Teens express concerns



Decades ago, we remember a sign that said, “Teenagers: Move out now while you still know everything.”

Of course teenagers don’t know everything, but they think they do — that’s the joke.

But it’s not a joke. Our youths are paying attention to what is going on around them, and last Wednesday, they took a stand for what they believed.

If you agree with them or not, they did more than post on social media about gun violence or kindness and did something that captured the attention of parents, teachers, peers, younger kids, adults, and media. Nationwide, students walked out of class while others “walked up” to talk to fellow students who weren’t in their social circle.

If the efforts weren’t coordinated, if they weren’t organized, if they didn’t walk out but just had a moment of silence in the classroom, no one would be talking about it.

It takes bravery to stand up for what you believe, talking to someone new or making a public statement about gun laws. We’re proud of the kids who take action to try to make the world a better place for themselves, their kids — and frankly, for us.

At the very least, these teenagers showed us all a better path toward communication. They didn’t throw insults at each other or make threats. They held two “demonstrations” on the same day without anyone getting hurt or breaking any rules. The students who walked out in solidarity of the 17 killed in Parkland, Fla., communicated the planned protest with administration at their schools and let teachers know in advance. Administrators at our schools decided to support students in their rights to the First Amendment.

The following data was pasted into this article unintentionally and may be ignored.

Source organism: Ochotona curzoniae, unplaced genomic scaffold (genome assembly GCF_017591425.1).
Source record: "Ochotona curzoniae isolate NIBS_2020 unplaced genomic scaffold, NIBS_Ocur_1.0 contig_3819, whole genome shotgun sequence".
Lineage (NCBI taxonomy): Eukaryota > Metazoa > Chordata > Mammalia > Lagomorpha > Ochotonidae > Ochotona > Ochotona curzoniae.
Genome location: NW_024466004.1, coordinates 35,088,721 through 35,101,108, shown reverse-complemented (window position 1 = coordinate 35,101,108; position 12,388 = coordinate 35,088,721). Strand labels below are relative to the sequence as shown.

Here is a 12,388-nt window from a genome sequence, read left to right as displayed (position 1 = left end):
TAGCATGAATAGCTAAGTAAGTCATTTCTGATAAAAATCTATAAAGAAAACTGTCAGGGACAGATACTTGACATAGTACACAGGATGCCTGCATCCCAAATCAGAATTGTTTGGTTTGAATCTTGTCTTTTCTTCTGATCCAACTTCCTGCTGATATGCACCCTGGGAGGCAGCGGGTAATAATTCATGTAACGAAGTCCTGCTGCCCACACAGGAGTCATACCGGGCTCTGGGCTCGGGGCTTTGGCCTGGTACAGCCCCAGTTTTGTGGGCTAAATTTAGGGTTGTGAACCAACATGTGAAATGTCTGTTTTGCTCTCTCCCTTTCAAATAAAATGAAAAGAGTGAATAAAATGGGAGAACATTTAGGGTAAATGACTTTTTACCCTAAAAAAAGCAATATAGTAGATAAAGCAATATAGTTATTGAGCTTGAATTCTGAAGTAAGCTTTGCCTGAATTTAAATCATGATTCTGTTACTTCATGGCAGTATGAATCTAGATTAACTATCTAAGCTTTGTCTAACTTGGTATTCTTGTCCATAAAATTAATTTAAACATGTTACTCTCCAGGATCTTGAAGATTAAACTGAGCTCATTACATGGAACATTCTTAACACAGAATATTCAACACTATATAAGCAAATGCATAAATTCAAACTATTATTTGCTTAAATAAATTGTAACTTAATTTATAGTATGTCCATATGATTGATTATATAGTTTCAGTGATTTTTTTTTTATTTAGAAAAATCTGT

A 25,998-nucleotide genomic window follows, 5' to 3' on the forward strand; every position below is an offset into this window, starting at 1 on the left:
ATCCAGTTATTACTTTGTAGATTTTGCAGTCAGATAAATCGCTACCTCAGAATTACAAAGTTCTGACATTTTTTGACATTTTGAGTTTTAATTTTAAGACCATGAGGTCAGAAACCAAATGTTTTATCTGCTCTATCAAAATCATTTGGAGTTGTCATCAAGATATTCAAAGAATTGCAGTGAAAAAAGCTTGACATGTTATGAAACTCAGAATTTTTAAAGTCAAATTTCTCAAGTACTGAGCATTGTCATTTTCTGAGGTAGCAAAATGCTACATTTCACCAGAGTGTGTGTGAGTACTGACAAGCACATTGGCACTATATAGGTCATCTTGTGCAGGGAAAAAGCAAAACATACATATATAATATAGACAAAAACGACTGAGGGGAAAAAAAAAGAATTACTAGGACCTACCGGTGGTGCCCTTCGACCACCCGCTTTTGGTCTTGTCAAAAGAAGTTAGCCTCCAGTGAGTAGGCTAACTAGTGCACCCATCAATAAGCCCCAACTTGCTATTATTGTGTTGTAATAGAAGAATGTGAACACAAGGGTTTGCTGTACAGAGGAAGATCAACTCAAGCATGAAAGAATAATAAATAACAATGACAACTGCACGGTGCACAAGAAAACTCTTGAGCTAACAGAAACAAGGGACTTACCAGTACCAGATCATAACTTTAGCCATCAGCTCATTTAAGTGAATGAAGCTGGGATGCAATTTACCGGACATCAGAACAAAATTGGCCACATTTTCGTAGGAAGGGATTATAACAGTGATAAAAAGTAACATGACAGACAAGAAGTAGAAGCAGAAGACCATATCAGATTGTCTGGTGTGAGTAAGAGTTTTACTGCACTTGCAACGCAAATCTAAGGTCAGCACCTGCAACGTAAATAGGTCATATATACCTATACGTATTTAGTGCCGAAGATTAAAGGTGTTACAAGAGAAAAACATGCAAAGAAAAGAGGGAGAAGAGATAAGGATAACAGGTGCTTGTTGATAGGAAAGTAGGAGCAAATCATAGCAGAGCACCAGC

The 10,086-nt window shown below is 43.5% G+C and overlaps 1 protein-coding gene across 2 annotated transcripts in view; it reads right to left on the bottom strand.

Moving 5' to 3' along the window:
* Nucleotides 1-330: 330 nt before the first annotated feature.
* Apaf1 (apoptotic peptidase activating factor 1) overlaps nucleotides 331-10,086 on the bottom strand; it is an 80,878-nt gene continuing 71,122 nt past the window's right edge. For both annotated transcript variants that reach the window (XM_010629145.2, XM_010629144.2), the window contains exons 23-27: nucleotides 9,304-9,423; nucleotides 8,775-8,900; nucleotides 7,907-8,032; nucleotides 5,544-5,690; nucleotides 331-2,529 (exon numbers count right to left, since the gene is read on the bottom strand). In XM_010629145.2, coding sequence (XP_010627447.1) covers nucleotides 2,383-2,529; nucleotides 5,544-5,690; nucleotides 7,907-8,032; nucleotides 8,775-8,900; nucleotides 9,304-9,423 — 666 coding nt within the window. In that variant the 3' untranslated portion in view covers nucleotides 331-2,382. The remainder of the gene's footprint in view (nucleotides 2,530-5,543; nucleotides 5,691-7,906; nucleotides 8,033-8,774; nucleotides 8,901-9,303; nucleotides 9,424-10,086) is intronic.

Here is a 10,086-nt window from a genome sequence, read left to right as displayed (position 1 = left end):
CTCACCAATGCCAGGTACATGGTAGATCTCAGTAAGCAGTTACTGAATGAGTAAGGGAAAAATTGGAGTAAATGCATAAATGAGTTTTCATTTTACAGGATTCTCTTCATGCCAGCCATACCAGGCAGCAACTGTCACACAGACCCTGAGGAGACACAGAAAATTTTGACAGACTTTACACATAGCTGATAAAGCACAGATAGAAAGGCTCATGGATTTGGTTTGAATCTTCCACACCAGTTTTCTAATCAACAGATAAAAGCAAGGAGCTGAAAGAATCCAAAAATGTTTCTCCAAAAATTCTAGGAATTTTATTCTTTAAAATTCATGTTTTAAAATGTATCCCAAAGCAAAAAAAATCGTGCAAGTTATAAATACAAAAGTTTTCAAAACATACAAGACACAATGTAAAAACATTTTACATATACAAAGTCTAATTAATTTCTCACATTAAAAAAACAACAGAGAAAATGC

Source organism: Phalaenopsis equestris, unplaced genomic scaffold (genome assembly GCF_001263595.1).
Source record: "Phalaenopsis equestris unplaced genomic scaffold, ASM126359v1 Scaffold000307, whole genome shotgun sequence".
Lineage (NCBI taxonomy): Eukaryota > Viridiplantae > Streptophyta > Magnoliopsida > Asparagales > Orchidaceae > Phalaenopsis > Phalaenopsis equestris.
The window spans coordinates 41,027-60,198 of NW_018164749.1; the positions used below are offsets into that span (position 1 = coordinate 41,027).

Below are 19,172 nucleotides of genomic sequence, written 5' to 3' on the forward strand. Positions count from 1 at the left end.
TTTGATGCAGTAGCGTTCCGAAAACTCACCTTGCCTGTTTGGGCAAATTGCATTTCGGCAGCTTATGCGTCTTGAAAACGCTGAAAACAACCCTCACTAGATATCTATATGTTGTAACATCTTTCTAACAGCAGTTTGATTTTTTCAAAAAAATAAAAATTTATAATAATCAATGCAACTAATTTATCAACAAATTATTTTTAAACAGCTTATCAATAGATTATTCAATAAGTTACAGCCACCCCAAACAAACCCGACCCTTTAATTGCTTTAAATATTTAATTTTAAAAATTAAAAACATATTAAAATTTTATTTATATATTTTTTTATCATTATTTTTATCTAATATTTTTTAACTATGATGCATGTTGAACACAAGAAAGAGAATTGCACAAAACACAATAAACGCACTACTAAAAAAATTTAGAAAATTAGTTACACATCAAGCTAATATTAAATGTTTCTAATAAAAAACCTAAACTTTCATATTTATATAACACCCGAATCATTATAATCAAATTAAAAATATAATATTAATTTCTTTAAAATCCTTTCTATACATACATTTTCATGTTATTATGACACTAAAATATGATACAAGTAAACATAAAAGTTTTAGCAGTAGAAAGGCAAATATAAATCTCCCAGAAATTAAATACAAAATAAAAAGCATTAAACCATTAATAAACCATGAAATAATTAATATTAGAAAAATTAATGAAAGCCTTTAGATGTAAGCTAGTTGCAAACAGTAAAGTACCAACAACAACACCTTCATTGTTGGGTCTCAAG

Whether or not the teenagers who did something besides stare at a screen on Wednesday will make a difference in people’s lives through changed laws or changed society in the classrooms remains to be seen.

We are glad to see teens doing something, learning through actions, and being engaged in society.



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